(note: Because there was some confusion for some readers of the last article as to the source of information about advanced ET civilizations, I will state here that the information comes from the internationally bestselling ‘Conversations With God’ trilogy, with the quotes here and in the previous article coming from Book 3. I personally feel that this trilogy contains some of the clearest and most profound elaborations of spiritual truth I have ever read over the past 35 years. The books are written by Neale Donald Walsch, but the ‘authority’ known in the books as ‘God’ represents a ‘voiceless voice’ that comes into Walsch’s mind in answer to questions he writes down on a pad of paper. Regardless of where one believes this voice comes from, the material can and should be judged on its own merits.)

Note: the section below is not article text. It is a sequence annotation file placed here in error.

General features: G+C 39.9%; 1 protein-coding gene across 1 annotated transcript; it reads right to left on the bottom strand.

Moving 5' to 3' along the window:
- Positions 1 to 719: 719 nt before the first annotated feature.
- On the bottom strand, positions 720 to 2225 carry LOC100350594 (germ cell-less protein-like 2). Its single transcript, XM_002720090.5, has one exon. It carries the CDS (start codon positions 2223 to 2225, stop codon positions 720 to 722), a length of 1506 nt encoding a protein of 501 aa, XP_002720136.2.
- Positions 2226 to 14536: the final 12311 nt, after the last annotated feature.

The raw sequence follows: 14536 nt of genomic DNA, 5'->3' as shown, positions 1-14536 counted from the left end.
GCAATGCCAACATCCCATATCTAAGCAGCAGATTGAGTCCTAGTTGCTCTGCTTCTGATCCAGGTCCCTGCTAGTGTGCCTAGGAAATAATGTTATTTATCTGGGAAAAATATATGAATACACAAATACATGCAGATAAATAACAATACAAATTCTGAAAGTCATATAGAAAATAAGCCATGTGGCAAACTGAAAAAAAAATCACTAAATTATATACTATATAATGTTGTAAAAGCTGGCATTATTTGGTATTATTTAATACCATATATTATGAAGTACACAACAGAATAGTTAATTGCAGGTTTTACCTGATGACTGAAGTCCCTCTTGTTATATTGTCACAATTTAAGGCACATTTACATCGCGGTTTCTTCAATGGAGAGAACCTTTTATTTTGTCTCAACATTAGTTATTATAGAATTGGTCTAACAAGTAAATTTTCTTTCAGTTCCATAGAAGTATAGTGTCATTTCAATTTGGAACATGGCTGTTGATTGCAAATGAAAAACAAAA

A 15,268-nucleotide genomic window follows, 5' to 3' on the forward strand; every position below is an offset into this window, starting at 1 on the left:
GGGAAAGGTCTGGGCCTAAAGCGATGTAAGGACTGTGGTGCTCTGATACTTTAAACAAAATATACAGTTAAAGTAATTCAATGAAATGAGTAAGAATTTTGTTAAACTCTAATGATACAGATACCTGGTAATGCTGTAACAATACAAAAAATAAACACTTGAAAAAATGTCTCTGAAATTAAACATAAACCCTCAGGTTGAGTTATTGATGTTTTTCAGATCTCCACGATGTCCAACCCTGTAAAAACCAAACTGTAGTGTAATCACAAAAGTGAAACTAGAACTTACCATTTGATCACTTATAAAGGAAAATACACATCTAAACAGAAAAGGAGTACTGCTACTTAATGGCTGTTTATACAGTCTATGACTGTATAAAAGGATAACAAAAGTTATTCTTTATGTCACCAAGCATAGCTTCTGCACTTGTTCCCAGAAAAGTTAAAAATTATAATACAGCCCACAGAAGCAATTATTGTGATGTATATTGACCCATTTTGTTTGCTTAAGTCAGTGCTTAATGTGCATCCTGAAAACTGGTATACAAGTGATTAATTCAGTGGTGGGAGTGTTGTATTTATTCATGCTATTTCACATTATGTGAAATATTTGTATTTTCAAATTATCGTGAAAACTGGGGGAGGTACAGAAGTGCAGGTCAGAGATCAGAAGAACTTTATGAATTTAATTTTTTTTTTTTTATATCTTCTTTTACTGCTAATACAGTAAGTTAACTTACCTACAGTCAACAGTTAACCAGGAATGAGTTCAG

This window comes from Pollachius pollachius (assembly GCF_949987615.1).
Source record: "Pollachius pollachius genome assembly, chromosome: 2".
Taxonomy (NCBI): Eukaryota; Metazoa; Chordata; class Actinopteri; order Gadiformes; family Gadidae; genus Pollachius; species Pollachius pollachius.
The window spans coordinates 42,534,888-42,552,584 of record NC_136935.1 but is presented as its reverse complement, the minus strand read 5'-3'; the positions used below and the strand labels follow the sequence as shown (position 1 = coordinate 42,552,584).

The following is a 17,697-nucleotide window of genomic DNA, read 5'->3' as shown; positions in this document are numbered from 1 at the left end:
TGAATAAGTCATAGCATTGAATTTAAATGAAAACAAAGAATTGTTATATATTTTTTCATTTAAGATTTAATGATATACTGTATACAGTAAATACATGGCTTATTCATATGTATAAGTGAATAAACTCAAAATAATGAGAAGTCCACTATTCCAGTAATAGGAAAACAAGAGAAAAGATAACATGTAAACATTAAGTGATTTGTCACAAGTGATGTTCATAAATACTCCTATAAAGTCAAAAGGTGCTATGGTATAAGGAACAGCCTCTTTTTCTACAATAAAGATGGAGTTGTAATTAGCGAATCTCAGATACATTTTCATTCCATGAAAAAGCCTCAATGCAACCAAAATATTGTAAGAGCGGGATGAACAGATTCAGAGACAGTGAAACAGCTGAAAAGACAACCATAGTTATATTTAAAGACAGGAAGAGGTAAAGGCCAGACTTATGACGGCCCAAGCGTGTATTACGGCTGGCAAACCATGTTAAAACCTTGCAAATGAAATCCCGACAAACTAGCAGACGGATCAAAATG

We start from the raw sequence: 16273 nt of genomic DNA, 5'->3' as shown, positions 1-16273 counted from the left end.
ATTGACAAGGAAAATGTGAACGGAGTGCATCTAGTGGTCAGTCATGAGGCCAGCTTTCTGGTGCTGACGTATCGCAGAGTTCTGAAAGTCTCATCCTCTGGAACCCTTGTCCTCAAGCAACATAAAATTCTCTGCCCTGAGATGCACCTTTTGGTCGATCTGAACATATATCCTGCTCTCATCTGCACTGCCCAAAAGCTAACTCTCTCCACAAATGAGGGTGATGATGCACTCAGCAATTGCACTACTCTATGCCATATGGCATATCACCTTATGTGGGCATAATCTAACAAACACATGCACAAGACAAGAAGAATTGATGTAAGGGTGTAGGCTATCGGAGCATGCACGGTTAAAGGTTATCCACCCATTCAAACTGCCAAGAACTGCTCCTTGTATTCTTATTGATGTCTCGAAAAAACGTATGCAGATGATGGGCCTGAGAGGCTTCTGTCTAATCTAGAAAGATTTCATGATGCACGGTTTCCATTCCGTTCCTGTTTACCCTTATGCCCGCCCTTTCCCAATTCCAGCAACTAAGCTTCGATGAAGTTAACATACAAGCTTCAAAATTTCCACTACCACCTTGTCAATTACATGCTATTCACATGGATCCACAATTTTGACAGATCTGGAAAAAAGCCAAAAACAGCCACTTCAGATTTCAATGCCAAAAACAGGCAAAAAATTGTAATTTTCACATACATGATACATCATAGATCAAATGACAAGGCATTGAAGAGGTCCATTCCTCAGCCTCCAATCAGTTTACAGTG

As we discussed in Part 1, the fundamental thing that distinguishes us as human beings at our current evolutionary stage from most of the more advanced ET civilizations is that they know that they are all one, whereas our population is widely variant in our embodied awareness of this. Further, most of those who are currently in positions of power on our planet are among the most disconnected and alienated from humanity as a collective.


As a consequence, it is no wonder that ‘work’ is often equated with ‘slavery,’ as we live in a system in which we have to ‘earn a living,’ meaning we are forced to work just to survive, in most cases enriching the ruling class in one way or another by doing so. The capacity to ‘follow your bliss,’ as Joseph Campbell famously would say, in pursuing a vocation or career, would seem like the stuff of fairy tales for most people on the planet. However, for highly evolved beings (HEBs), giving each person in their society the opportunity to follow their bliss is self-evident:

God: As for what you call, in your society, “work”—such a concept does not exist in most HEB cultures. Tasks are performed, and activities are undertaken, based purely on what a being loves to do, and sees as the highest expression of Self.